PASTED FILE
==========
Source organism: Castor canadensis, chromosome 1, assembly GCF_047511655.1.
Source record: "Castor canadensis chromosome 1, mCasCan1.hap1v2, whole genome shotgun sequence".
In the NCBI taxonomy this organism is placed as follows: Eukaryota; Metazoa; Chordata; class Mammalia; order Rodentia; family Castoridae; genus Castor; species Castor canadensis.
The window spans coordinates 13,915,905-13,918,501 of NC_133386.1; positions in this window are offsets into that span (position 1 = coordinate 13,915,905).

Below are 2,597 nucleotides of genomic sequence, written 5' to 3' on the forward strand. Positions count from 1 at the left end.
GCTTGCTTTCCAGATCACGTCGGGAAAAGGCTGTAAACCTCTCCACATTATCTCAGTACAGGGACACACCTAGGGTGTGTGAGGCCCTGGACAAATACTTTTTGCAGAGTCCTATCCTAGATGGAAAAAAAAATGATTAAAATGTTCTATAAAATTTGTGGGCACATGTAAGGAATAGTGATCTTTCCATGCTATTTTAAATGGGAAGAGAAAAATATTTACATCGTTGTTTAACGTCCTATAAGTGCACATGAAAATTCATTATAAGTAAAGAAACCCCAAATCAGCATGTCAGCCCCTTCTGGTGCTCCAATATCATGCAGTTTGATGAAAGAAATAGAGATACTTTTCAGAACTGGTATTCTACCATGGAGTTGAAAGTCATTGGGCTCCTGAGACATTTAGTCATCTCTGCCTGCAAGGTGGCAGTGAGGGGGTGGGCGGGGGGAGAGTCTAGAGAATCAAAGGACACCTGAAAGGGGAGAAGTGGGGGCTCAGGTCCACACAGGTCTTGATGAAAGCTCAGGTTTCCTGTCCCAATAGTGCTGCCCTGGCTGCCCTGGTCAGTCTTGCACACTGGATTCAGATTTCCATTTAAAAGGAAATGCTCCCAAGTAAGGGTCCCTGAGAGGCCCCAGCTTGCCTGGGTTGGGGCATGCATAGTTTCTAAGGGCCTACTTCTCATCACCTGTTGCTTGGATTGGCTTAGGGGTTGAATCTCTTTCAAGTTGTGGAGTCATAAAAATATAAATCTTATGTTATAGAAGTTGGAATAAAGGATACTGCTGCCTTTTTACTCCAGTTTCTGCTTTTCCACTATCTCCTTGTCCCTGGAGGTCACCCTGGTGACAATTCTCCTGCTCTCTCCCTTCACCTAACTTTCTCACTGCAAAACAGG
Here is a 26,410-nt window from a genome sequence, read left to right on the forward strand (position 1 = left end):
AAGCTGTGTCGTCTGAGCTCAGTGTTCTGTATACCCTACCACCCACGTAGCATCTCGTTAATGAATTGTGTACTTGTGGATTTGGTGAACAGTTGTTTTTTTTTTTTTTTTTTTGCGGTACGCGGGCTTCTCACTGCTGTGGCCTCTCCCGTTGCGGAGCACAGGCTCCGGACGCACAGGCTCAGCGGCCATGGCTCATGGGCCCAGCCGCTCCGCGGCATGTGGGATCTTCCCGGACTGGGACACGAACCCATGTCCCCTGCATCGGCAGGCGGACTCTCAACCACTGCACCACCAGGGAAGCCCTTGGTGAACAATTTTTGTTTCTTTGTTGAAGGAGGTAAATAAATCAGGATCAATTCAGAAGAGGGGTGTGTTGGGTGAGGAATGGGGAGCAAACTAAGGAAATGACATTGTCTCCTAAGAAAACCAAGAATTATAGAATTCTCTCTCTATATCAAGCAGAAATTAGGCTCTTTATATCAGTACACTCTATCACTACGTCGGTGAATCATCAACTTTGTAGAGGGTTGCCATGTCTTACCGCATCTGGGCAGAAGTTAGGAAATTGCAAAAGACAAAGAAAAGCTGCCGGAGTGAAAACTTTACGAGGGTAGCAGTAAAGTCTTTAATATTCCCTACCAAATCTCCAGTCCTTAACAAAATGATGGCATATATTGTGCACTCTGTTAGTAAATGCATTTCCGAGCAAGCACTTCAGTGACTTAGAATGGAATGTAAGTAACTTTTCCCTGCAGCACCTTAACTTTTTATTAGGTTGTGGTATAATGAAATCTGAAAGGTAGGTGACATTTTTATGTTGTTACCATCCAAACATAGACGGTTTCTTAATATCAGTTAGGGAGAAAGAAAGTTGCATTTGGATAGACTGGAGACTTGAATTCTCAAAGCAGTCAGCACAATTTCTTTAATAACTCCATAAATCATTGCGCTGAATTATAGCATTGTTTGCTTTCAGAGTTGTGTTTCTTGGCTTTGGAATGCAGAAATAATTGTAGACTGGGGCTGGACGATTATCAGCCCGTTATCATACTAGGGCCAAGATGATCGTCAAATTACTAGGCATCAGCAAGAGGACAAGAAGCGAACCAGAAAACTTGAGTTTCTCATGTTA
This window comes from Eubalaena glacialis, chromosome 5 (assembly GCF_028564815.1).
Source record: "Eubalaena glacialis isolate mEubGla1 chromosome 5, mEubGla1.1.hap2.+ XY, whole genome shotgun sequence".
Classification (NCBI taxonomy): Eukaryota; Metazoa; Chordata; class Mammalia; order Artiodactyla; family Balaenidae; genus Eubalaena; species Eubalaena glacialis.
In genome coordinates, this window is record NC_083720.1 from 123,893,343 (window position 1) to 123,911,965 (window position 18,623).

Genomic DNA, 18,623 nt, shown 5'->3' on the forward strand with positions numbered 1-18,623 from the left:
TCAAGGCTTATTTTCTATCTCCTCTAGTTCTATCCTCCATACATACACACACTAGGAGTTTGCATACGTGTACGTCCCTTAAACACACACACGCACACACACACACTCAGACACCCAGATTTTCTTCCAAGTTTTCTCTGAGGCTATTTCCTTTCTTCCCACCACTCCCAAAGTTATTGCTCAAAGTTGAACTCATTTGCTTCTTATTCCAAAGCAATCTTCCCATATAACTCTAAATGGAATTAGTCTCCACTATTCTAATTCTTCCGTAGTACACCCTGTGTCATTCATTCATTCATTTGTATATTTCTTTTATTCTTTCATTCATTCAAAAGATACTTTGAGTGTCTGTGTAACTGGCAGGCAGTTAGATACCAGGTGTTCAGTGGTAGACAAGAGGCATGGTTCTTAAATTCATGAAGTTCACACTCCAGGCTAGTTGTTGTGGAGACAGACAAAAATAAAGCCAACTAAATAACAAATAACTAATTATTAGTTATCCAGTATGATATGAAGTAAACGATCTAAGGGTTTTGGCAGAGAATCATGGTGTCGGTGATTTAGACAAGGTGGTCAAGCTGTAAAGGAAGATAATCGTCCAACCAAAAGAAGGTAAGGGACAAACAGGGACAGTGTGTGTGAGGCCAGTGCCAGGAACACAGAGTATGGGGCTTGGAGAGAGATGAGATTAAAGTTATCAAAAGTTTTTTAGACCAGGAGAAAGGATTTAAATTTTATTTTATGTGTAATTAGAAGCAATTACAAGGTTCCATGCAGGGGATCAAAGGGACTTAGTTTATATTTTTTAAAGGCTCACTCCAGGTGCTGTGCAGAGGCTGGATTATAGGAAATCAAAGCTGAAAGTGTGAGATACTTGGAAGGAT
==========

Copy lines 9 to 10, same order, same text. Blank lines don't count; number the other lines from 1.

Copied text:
This window comes from Eubalaena glacialis, chromosome 5 (assembly GCF_028564815.1).
Source record: "Eubalaena glacialis isolate mEubGla1 chromosome 5, mEubGla1.1.hap2.+ XY, whole genome shotgun sequence".